or Connect
SmokingMeatForums.com › Forums › Smoking Meat (and other things) › Pork › Every Time I Smoke Boston Butt is a Learning Experience
New Posts  All Forums:Forum Nav:

Every Time I Smoke Boston Butt is a Learning Experience

post #1 of 2
Thread Starter 
I bought a two-pack at Sam's and let it sit in the extra reefer for awhile because I didn't have any of Jeff's Rub recipe mixed up. I was short on brown sugar and had to wait for a trip to the supermarket before mixing another batch. Finally got the rub mix done. Next day I got the butts out of the reefer and washed them down and slathered them with mustard then wiped them with the rub. I follow Jeff's recipe almost religiously except that I add red pepper flakes in the same amount as black pepper. I like spicy. That was day 1.

I put the rubbed butts in the reefer planning to let them sit overnight to dry out a little. When I went to fire up the MES, I discovered that it wouldn't heat (that's a different thread; Masterbuilt is shipping me a new heater element); so I decided to do them on my OTG kettle. I didn't want to be tending the meat in the middle of the night; so I set up a triple briquette snake coil around 7/8th of the kettle with hickory chips and chunks on top of the first half of the burn. That was day 2.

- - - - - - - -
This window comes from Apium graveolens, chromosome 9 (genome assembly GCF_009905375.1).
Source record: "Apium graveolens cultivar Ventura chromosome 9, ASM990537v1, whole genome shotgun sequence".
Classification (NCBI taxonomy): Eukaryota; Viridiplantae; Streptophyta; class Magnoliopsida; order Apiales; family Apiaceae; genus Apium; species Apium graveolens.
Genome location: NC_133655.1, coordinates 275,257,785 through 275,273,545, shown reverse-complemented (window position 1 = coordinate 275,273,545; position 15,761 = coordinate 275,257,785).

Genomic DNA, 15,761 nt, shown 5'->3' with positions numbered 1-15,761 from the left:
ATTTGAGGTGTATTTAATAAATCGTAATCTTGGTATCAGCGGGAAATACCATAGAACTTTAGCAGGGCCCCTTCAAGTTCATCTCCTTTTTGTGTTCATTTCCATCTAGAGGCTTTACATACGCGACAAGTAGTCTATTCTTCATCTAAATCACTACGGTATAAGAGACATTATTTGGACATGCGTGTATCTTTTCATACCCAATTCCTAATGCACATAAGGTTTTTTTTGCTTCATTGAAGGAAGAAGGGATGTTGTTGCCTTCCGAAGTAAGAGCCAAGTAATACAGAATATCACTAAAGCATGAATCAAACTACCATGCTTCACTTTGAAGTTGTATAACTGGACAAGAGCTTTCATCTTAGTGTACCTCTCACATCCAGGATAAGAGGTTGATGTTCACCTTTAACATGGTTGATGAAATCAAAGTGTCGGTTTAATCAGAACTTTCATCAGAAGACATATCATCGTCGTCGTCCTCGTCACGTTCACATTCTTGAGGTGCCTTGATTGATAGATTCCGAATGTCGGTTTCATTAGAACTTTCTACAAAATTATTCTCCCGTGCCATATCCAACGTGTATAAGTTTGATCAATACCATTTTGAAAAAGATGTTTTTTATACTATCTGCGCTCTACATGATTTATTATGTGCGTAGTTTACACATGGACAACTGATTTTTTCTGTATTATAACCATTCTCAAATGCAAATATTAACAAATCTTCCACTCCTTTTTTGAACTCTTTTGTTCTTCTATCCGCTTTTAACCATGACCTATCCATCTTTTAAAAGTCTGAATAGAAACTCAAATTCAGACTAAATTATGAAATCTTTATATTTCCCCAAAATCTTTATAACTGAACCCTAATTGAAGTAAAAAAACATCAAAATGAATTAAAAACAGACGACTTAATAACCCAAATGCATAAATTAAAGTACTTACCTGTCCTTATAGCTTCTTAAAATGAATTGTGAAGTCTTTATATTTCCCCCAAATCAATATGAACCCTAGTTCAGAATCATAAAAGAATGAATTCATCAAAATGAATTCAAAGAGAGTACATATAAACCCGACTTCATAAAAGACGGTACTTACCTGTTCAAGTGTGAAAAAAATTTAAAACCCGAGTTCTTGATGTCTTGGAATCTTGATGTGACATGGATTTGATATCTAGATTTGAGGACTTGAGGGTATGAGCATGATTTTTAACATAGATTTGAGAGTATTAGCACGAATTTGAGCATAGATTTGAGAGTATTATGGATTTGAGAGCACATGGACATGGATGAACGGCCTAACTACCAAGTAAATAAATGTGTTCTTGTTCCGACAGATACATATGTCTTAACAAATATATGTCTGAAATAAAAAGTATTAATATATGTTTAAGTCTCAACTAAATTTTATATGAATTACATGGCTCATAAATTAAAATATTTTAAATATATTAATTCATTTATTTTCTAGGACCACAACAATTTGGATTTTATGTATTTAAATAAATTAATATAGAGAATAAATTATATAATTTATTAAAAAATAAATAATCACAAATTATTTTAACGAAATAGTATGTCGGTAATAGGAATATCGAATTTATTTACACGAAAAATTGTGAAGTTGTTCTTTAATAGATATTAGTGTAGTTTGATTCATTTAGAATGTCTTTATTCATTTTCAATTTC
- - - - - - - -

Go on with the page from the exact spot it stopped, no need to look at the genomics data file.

Yesterday, I lit the snake and got up to temp and put the butts on at about 3:00 PM. Figuring on 18-20 hours, I expected to be done between 9 and 11 AM. I placed my probes for the ET-733 when I put the meat on. All went well with only the occasional mini temp spike but nothing major. I went to bed expecting the burn to last until noon at least. That was day 4.

I got up at 7:30 (I'm retired) and heard my ET receiver beeping. I was expecting to see a temp spike but saw everything had fallen below minimums. I looked at the grill to find the butts well blackened and crispy, but the fire had burned completely out. (I've never had a triple snake burn that fast before.) Because I didn't see the highest temp the meat reached and because it was still a bit too moist when I tore into it, I put it in a roaster pan an placed it in a 250° kitchen oven to get the temp up to at least 140° IT before taking it off. I took it out after about an hour and a half. The bones came out with a slight tug and the meat was done enough. That makes day 5.

In addition to learning once again that butts are very forgiving, I learned that you cannot predict with accuracy how fast a snake of briquettes will burn. I also learned that it is probably better to start earlier in the day so that the finish will come while I'm still up.

We had pp sands for supper and it was good. I will pull it for Carolina style BBQ tomorrow and package it in vacuum sealed bags of one pound each and into the freezer it will go.
post #2 of 2
It won't be long and you'll have butts mastered. I've done them low and slow, hot and fast, and a combo. They pretty much like any temp you throw at them and still come out great.

I did 18 lbs (two boneless Costco butts) last Sunday in 8 hours; 6 hours at 300F to an IT of 175F, then wrapped at 375F for two hours to an IT of 205F. Rested a couple hours. Great bark, moist and juicy meat. Butts are basically mistake proof as long as the safe zone is maintained.
New Posts  All Forums:Forum Nav:
  Return Home
  Back to Forum: Pork
SmokingMeatForums.com › Forums › Smoking Meat (and other things) › Pork › Every Time I Smoke Boston Butt is a Learning Experience